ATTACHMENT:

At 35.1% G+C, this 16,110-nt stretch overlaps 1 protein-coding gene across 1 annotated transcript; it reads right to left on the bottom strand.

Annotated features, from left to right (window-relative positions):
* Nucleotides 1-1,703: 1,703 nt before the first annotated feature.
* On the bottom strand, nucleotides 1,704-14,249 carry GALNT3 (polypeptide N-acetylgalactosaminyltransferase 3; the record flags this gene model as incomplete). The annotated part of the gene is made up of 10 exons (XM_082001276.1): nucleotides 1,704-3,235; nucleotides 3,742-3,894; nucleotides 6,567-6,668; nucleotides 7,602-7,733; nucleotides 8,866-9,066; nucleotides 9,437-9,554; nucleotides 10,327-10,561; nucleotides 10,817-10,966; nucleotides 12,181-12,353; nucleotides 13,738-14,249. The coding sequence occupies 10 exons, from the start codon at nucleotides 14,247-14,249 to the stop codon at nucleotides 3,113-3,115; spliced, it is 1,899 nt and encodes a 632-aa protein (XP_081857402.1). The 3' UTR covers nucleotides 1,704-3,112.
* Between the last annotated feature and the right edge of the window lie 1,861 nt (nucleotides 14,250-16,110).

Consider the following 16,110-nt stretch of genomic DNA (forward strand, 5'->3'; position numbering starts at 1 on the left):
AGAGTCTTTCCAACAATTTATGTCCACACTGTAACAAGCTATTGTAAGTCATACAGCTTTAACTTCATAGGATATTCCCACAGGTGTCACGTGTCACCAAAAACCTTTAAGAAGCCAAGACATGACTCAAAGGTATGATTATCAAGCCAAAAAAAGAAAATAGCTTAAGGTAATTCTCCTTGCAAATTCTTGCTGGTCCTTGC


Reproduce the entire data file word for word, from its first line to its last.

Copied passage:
At 35.1% G+C, this 16,110-nt stretch overlaps 1 protein-coding gene across 1 annotated transcript; it reads right to left on the bottom strand.

Annotated features, from left to right (window-relative positions):
* Nucleotides 1-1,703: 1,703 nt before the first annotated feature.
* On the bottom strand, nucleotides 1,704-14,249 carry GALNT3 (polypeptide N-acetylgalactosaminyltransferase 3; the record flags this gene model as incomplete). The annotated part of the gene is made up of 10 exons (XM_082001276.1): nucleotides 1,704-3,235; nucleotides 3,742-3,894; nucleotides 6,567-6,668; nucleotides 7,602-7,733; nucleotides 8,866-9,066; nucleotides 9,437-9,554; nucleotides 10,327-10,561; nucleotides 10,817-10,966; nucleotides 12,181-12,353; nucleotides 13,738-14,249. The coding sequence occupies 10 exons, from the start codon at nucleotides 14,247-14,249 to the stop codon at nucleotides 3,113-3,115; spliced, it is 1,899 nt and encodes a 632-aa protein (XP_081857402.1). The 3' UTR covers nucleotides 1,704-3,112.
* Between the last annotated feature and the right edge of the window lie 1,861 nt (nucleotides 14,250-16,110).

Consider the following 16,110-nt stretch of genomic DNA (forward strand, 5'->3'; position numbering starts at 1 on the left):
AGAGTCTTTCCAACAATTTATGTCCACACTGTAACAAGCTATTGTAAGTCATACAGCTTTAACTTCATAGGATATTCCCACAGGTGTCACGTGTCACCAAAAACCTTTAAGAAGCCAAGACATGACTCAAAGGTATGATTATCAAGCCAAAAAAAGAAAATAGCTTAAGGTAATTCTCCTTGCAAATTCTTGCTGGTCCTTGC